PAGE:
By Sammi Dorfan (’18)
Mallrats and cyber nerds pitched tents outside Apple stores all over the country in anticipation of the big reveal during the 24 hours preceding November 3. Enraged citizens around the country who spent one sleepless night on floors that smelled of cleaning spray say that their new iPhones- X-tra smart, X-tra immersive, X-tra resistant- are no longer in their pockets, at their houses, in their handbags, or anywhere, for that matter.
Alan Galicot (‘19) is one of the only iPhone X users at the San Diego Jewish Academy, and luckily for him, he hasn’t yet been victimized by iPhone X uprising of 2017. In fact, he’s more attuned to the reliability of his new phone than to its proclivity for disappearing. Galicot says, “I just turn on my phone, it sees my face, and it just opens really fast. Day or night it always works.”
Galicot recognizes that the new phone “is really futuristic,” but he isn’t aware of just how futuristic it really is. Apple prides itself on the fact that they created an iPhone “so immersive that the device itself disappears into the experience.” While Galicot praises the iPhone X in many other ways, he doesn’t feel like Apple has achieved its goal. In this respect, Galicot is in the minority.
Though they aren’t yet iPhone X owners, other SDJA students feel that Apple has gone above and beyond in achieving their goal. Jarett Grolman (‘18) has witnessed the new iPhone pulling its disappearing act and says, “It’s just gone. It becomes so realistic that you don’t see it as a phone, but rather as reality.”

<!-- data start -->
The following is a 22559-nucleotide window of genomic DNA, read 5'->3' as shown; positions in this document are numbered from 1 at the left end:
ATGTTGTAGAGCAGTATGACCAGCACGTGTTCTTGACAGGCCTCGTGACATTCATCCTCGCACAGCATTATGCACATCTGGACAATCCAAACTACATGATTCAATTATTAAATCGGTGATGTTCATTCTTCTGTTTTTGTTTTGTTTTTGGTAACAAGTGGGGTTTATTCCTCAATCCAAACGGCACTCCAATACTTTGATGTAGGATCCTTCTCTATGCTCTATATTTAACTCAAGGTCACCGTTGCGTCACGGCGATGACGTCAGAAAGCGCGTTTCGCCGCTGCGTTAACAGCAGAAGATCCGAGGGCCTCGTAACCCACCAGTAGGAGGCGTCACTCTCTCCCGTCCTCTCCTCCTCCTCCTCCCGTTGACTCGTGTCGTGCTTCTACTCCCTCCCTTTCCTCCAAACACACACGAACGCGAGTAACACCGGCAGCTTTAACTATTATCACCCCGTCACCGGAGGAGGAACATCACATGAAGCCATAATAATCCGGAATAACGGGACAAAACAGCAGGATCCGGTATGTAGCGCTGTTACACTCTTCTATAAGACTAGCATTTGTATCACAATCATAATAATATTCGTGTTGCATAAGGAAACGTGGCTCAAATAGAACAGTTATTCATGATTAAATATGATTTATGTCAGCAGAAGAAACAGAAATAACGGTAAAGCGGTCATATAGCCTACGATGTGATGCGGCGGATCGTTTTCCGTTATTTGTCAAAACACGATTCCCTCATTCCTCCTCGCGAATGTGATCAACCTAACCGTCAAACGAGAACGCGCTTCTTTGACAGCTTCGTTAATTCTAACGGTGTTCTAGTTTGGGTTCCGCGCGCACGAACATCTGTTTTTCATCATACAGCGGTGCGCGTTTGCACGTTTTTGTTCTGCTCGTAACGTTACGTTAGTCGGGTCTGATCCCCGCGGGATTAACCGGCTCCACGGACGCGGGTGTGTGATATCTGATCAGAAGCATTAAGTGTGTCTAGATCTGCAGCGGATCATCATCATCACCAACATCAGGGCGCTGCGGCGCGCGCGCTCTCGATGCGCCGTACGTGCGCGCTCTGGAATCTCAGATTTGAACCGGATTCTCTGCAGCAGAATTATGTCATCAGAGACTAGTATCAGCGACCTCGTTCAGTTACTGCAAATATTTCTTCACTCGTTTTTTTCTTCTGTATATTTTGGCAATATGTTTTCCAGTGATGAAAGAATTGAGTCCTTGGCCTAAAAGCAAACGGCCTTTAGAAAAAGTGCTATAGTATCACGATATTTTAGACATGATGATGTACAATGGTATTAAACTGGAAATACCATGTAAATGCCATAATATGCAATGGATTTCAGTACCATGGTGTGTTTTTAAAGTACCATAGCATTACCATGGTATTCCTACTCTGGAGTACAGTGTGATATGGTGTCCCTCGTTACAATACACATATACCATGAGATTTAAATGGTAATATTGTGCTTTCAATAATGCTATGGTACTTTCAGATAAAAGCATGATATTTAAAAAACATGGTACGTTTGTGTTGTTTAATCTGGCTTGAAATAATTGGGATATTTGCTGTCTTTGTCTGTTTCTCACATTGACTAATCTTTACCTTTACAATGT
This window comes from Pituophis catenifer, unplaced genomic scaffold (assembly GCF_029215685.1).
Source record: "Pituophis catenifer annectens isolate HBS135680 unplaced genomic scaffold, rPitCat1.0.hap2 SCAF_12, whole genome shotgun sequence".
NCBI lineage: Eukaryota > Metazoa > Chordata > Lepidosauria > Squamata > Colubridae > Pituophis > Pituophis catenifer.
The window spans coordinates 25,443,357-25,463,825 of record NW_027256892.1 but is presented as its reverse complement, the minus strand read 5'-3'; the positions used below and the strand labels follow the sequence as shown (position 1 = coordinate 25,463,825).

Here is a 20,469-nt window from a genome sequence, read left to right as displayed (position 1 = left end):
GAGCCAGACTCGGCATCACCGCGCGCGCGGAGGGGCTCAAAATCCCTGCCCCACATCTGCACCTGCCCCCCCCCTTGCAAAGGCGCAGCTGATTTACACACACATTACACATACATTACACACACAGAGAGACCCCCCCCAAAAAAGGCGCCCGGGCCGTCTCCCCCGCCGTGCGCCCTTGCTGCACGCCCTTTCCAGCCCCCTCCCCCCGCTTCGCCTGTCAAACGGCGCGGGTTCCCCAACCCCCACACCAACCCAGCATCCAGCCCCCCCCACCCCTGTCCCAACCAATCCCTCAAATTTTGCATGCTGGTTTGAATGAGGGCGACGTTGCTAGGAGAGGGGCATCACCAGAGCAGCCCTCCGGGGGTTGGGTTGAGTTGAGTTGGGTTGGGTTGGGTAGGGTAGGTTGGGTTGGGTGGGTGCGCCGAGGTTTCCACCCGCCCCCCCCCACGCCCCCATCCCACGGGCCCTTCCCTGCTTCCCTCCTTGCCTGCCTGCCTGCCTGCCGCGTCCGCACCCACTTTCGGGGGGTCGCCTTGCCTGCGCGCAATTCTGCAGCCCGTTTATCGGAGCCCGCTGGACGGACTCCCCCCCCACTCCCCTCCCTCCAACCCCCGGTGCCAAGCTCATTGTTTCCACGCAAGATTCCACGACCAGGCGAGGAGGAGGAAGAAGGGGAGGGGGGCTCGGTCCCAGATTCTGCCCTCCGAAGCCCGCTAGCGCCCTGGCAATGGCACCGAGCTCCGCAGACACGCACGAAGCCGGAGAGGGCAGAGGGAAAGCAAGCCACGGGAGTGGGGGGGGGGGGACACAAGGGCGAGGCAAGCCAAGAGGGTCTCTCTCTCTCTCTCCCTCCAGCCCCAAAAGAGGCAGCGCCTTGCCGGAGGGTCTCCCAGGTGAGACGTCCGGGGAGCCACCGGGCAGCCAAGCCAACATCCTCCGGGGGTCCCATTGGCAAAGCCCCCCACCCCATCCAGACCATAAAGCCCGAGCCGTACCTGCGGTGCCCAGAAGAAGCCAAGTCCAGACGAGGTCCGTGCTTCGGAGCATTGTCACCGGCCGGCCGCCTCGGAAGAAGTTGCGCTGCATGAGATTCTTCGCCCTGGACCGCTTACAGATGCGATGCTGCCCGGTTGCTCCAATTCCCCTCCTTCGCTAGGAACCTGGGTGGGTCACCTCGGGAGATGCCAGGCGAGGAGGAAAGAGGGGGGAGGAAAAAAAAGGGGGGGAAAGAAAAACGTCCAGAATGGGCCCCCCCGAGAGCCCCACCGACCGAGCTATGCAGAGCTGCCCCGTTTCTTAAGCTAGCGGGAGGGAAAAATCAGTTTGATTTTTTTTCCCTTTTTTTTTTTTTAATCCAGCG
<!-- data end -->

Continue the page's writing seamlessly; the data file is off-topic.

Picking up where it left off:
The interesting thing is that although the phones disappear into reality, they are still somewhat reachable. Users report hearing their iPhones unlock, despite them not being in their possession. This makes sense when we consider what Galicot said about the phone’s extreme reliability. He continued, “It literally just has to see my eyes and the lock in the corner of the screen unlocks.” So as distraught users search in between couch cushions among popcorn kernels and remote batteries, they may not be able to see their phones, but their iPhone Xs can certainly see them.
Sophia Flores (‘18) is also in the know about the iPhone X’s newest stunt and thinks that Apple should have chosen their words more wisely when composing their vision for the new iPhone because using the word “disappear” makes iPhones think that they can do just that. While watching her friend search frantically for her new device, Flores said, “You don’t even realize that it’s a phone anymore. Without it, you grow crazy because you think of it as a necessity.”
While it isn’t just the iPhone X that has become an extension of users’ arms, this is the only phone that portrays reality with such a frightening amount of verisimilitude that the phone itself becomes reality. Daniela Surpin (‘20), who has an older iPhone model, says, “I’m happy for Apple that they have such advanced technology, but I feel bad for the people who’ve paid a lot of money just for their phones to disappear.”
So, look up! Let your iPhone out of your sight voluntarily so that you can see your reality through your own eyes rather than through your phone’s camera lens. In the wise words of Nanny McPhee, “When you need me, but do not want me, then I will stay. When you want me, but do not need me, then I have to go.” Use your phones when you truly need them, not when you want them. Call up relatives, text friends, but don’t become so absorbed in the abyss that your wants become needs.